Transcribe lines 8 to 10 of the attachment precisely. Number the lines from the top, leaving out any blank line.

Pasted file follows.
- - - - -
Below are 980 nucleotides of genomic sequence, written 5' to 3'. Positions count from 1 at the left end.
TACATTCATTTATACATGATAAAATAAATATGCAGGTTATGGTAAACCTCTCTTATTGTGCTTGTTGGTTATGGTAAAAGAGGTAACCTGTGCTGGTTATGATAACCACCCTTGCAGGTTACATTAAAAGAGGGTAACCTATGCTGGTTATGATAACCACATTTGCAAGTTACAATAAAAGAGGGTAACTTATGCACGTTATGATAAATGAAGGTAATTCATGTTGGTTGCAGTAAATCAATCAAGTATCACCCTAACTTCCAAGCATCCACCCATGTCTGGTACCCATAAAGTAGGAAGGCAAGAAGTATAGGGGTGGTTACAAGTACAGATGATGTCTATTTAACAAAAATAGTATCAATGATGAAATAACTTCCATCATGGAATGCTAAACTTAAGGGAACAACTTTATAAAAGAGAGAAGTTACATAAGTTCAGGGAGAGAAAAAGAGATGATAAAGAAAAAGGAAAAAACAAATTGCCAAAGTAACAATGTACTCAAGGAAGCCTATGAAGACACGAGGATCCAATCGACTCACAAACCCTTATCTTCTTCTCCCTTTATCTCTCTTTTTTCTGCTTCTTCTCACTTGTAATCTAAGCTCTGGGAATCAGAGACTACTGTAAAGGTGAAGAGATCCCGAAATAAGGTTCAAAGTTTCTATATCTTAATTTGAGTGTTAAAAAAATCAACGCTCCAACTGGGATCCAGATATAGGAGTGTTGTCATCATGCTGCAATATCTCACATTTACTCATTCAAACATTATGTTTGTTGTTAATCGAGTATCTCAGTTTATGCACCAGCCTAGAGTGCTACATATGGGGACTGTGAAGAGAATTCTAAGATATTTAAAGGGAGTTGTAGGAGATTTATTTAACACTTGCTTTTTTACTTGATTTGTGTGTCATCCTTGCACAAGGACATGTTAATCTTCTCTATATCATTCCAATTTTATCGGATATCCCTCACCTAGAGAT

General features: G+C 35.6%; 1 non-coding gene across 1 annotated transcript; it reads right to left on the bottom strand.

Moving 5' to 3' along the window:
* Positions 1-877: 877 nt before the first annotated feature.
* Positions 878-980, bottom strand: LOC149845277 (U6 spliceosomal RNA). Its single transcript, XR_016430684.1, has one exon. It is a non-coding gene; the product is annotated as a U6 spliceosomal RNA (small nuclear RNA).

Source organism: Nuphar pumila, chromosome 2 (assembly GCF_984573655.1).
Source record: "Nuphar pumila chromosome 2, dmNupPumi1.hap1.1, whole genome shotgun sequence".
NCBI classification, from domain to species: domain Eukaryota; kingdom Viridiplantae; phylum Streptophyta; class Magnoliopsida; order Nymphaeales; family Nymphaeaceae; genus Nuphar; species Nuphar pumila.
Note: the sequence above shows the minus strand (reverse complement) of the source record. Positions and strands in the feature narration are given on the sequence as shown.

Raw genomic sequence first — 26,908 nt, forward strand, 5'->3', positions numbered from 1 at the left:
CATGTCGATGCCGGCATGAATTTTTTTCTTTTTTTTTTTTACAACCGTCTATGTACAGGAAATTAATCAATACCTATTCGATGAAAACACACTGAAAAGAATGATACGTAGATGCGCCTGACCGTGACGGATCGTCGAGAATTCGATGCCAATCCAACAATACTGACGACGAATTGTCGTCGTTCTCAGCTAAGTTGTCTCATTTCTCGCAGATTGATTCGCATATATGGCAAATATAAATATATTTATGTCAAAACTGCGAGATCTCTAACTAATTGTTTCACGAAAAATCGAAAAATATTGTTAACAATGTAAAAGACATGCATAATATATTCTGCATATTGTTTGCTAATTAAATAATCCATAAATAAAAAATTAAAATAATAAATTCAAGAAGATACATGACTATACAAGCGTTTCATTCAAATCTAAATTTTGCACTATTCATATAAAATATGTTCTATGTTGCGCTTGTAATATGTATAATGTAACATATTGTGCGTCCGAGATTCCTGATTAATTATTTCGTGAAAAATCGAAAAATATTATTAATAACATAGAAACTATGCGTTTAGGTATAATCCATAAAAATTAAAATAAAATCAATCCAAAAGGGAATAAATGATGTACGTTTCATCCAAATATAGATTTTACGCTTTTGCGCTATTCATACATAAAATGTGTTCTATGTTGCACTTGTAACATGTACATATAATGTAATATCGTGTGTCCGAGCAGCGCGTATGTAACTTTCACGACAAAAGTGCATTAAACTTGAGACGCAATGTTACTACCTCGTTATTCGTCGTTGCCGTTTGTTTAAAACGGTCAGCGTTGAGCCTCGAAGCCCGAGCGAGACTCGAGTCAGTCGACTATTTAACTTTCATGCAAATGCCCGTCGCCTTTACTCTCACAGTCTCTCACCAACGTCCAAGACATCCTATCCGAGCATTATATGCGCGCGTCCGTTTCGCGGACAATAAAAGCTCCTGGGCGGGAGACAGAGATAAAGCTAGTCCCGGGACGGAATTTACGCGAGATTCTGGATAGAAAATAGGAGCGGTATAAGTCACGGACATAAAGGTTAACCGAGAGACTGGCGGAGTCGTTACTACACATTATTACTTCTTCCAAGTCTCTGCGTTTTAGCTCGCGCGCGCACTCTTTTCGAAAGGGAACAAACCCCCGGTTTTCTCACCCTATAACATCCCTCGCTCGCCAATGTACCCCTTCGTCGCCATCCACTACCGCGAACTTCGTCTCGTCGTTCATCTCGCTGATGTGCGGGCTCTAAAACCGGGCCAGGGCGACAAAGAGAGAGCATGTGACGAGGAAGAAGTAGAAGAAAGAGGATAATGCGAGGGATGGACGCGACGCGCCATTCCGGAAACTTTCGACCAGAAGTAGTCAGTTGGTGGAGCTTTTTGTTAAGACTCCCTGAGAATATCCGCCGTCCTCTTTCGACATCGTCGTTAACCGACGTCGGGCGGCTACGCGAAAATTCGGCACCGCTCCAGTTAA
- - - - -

Source record: "Nuphar pumila chromosome 2, dmNupPumi1.hap1.1, whole genome shotgun sequence".
NCBI classification, from domain to species: domain Eukaryota; kingdom Viridiplantae; phylum Streptophyta; class Magnoliopsida; order Nymphaeales; family Nymphaeaceae; genus Nuphar; species Nuphar pumila.
Note: the sequence above shows the minus strand (reverse complement) of the source record. Positions and strands in the feature narration are given on the sequence as shown.